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Military Guns and Ammunition

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This is intended for people interested in the subject of military guns and their ammunition, with emphasis on automatic weapons.

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XM915 20mm debuted    Aircraft Guns

Started 21-Nov by gatnerd; 1903 views.
gatnerd

From: gatnerd

21-Nov

The XM915 lightweight 20mm gatling designed for the new FARA light helicopter has now been debuted:

https://www.thedrive.com/the-war-zone/43215/this-is-our-first-look-at-the-armys-new-20mm-aerial-cannon-on-an-actual-helicopter

XM915 20mm firing

US Army video

Specs are 115lb, 20x102mm, firing either 750 or 1500rpm. 

This is surprising in that the earlier XM301, also by GD and designed for the Commanche helicopter, was a much more svelte 80.5lbs.

All in all 20mm seems an odd choice vs the 130lb M230 in 30x113mm, given that this gun is not that much lighter, yet offers far worse explosive effects.  

stancrist

From: stancrist

21-Nov

gatnerd said:

20mm seems an odd choice vs the 130lb M230 in 30x113mm, given that this gun is not that much lighter, yet offers far worse explosive effects.

Perhaps 20mm has lower recoil forces than 30mm, therefore better suited to a lightweight recon helicopter?

roguetechie

From: roguetechie

21-Nov

There's also the fact that our helicopters use their guns less and less as the years go by.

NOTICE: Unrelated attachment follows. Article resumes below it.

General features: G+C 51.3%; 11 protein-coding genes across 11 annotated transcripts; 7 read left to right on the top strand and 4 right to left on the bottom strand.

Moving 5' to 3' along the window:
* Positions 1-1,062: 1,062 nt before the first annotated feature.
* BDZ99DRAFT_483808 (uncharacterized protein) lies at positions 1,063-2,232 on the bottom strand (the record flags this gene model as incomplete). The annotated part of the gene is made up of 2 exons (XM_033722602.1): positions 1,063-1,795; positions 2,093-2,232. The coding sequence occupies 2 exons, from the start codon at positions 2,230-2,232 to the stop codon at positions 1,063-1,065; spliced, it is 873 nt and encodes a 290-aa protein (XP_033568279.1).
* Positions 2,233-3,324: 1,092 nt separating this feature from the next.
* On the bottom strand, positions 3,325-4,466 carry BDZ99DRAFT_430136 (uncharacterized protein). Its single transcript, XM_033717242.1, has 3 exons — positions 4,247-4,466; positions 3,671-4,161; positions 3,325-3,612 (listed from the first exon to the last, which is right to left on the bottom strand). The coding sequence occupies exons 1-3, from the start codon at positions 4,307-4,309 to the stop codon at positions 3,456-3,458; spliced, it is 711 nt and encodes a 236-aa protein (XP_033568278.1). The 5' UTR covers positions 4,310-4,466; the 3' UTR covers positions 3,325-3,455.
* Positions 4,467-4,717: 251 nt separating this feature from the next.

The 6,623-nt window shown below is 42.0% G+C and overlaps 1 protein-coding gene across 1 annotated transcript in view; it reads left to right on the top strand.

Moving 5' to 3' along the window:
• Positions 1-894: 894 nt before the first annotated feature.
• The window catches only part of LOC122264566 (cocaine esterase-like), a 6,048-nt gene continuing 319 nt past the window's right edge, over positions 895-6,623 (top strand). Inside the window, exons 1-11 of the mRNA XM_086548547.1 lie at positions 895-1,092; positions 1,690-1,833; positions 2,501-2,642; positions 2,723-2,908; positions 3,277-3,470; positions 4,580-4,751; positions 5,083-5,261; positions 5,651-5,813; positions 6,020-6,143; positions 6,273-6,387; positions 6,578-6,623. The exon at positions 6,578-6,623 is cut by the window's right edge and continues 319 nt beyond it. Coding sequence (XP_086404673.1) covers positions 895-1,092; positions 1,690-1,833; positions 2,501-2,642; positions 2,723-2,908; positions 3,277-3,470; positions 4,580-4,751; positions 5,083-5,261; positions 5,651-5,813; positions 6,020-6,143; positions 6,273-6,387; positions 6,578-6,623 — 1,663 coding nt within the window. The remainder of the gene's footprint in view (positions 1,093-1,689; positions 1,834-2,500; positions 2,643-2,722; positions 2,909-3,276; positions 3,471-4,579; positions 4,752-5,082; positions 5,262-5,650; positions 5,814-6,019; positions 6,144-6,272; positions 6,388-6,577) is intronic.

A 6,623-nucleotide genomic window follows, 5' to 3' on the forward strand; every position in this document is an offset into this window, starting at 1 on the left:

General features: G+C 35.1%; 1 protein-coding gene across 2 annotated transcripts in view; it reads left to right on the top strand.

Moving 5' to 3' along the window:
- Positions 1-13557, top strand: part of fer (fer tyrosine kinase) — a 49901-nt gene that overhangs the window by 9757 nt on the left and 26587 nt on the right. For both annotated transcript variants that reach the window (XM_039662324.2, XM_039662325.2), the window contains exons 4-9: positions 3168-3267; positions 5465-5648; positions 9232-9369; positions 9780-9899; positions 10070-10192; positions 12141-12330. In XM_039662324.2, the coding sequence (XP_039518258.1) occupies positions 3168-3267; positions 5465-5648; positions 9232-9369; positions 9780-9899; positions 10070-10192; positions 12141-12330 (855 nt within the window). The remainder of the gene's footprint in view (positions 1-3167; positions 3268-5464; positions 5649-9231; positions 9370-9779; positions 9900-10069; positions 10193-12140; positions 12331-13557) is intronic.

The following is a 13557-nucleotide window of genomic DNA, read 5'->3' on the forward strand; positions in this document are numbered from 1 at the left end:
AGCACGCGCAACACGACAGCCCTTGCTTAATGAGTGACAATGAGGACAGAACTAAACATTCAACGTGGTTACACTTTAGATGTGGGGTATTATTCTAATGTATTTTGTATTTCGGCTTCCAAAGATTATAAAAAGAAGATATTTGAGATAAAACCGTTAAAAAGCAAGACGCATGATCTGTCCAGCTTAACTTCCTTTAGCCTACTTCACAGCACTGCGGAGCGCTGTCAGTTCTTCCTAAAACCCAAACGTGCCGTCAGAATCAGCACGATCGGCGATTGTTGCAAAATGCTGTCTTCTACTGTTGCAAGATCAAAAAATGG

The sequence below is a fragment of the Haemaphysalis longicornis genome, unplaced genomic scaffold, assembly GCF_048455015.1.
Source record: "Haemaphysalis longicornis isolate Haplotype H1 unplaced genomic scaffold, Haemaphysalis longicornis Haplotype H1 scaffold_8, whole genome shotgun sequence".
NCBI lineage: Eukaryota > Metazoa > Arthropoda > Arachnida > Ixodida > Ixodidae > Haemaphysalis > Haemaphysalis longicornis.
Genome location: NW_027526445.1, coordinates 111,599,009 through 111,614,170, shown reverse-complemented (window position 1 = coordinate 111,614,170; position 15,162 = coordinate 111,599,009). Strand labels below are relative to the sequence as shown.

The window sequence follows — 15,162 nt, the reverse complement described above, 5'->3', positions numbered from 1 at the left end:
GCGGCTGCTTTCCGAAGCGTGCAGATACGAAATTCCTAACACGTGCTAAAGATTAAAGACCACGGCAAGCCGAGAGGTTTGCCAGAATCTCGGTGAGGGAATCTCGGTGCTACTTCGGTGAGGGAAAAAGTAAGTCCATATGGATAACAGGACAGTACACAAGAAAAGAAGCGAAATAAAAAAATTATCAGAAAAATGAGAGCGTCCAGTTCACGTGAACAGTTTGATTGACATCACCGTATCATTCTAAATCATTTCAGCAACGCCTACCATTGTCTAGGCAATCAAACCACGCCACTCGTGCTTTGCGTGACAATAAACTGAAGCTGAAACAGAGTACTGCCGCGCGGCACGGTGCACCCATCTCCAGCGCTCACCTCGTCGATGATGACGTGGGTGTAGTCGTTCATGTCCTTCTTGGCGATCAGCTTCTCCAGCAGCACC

And the changing nature of gun targets we engage.

More or less, of the things we can still use helicopter guns to engage a 20mm is going to work just as well while letting you carry at least a few more rounds of 20.

I don't necessarily see this as a bad thing

Mr. T (MrT4)

From: Mr. T (MrT4)

21-Nov

20mm over 30 is likely down to multiple factors , light weight FARA airframe limitations in terms of payload and recoil, but it might also be in regards how its employed ,FARA being light scout is basically upgrade to OH-6 and OH-58 with their 7.62 miniguns. Its not the primary weapon, more of a backup sidearm.

For me the surprising part is going for a Gatling vs a revolver canon when you only have 750 and 1500rd  cyclic rates.

Number of WW2 era aircraft canon in 20-23mm  fired at roughly 700rpm and most weighed under 40kg some under 30kg

Widespread  GSH-23 is at cca 50kg with much higher cyclic rate

Czech derivative ZPL-20 compatible with the same 20mm ammo is at 63kg and features 750-2500rpm cyclic rate.

stancrist

From: stancrist

21-Nov

"Engineers have found that a 20mm Gatling weapon provides sufficient range and lethality while minimizing system weight and forces applied to the FARA airframe."

Future recon aircraft competition moves forward featuring a 20mm Gatling gun developed at Picatinny | Article | The United States Army

stancrist

From: stancrist

21-Nov

roguetechie said:

There's also the fact that our helicopters use their guns less and less as the years go by.

And the changing nature of gun targets we engage.

IIRC, the Army is concerned with suppression/destruction of targets expected to be encountered in near-peer combat, primarily MANPADS and SAM systems that would pose a danger to FARA and  follow-on attack aircraft.

I don't know whether 20mm or 30mm would be more effective for that purpose.

roguetechie said:

More or less, of the things we can still use helicopter guns to engage a 20mm is going to work just as well while letting you carry at least a few more rounds of 20.

I don't necessarily see this as a bad thing

Well, OTBE, I think more ammo is always better.  sunglasses